During 1967 and 1968, Lowell experimented with a verse journal. In an “Afterthought”, he wrote: “This is not my diary, my confession, not a puritan’s too literal pornographic honesty, glad to share private embarrassment, and triumph. The time is a summer, an autumn, a winter, a spring, another summer; here the poem ends, except for turned-back bits of fall and winter 1968 … My plot rolls with the seasons. The separate poems and sections are opportunist and inspired by impulse. Accident threw up subjects, and the plot swallowed them–famished for human chances. I lean heavily to the rational, but am devoted to surrealism.”

Steven Gould Axelrod wrote that, Lowell was trying to achieve the balance of freedom and order, discontinuity and continuity, that he [had] observed in [Wallace] Stevens’s late long poems and in John Berryman’s Dream Songs”. He hoped to capture “an instant in which political and personal happenings interacted with a lifetime’s accumulation of memories, dreams, and knowledge.”

Caroline Blackwood

girl in bed

In 1970, Lowell left Elizabeth Hardwick for a new life in London with the British writer Lady Caroline Blackwood. Caroline Blackwood was a well-known figure in the literary world because of her journalism and her novels.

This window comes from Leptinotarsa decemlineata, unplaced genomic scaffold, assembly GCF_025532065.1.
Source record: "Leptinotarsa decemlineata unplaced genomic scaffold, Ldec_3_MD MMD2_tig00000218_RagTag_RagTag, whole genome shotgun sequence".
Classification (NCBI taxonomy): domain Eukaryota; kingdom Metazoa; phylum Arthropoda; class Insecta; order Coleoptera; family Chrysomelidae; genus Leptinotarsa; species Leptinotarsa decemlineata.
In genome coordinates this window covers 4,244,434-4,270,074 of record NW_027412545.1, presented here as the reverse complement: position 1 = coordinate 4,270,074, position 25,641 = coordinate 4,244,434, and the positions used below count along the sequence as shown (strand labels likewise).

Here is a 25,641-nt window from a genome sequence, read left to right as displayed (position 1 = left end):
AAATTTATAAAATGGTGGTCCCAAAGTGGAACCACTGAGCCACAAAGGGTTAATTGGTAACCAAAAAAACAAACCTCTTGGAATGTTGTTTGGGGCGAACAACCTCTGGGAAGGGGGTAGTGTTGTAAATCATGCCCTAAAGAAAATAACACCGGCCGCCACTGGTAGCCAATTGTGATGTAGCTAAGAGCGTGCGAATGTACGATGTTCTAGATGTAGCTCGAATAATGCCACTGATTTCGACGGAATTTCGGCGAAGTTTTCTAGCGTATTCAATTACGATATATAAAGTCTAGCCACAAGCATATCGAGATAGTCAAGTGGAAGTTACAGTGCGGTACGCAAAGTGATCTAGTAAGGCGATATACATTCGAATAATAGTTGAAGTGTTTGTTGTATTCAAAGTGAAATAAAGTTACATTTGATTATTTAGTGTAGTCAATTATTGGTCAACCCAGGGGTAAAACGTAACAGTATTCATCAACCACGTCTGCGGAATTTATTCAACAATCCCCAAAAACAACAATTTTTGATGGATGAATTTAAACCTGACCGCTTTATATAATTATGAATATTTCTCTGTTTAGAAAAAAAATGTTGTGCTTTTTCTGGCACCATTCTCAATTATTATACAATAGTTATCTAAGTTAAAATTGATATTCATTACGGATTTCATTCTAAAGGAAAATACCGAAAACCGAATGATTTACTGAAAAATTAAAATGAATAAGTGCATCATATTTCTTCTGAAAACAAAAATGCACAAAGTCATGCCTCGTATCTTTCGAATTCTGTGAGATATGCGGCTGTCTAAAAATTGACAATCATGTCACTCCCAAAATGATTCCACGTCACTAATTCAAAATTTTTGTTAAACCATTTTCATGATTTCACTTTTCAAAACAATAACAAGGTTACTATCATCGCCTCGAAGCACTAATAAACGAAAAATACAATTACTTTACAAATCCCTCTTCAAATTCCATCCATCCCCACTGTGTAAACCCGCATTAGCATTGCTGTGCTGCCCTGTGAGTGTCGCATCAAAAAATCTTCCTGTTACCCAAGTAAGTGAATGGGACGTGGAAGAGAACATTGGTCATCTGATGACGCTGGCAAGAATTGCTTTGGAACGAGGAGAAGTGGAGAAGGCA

freud

She was also known for her high-profile marriages, first to the artist Lucian Freud, (that did not last long) then to the composer Israel Citkowitz. During the mid-1960s, Blackwood had an affair with Robert Silvers, a founder and co-editor of The New York Review of Books, who stayed close to the family thereafter. According to Blackwood’s daughter Ivana, both Silvers and Ivana suspected that Silvers was her biological father. On her deathbed, Blackwood revealed that Ivana’s biological father was the screenwriter Ivan Moffat, the grandson of actor-manager Sir Herbert Beerbohm Tree.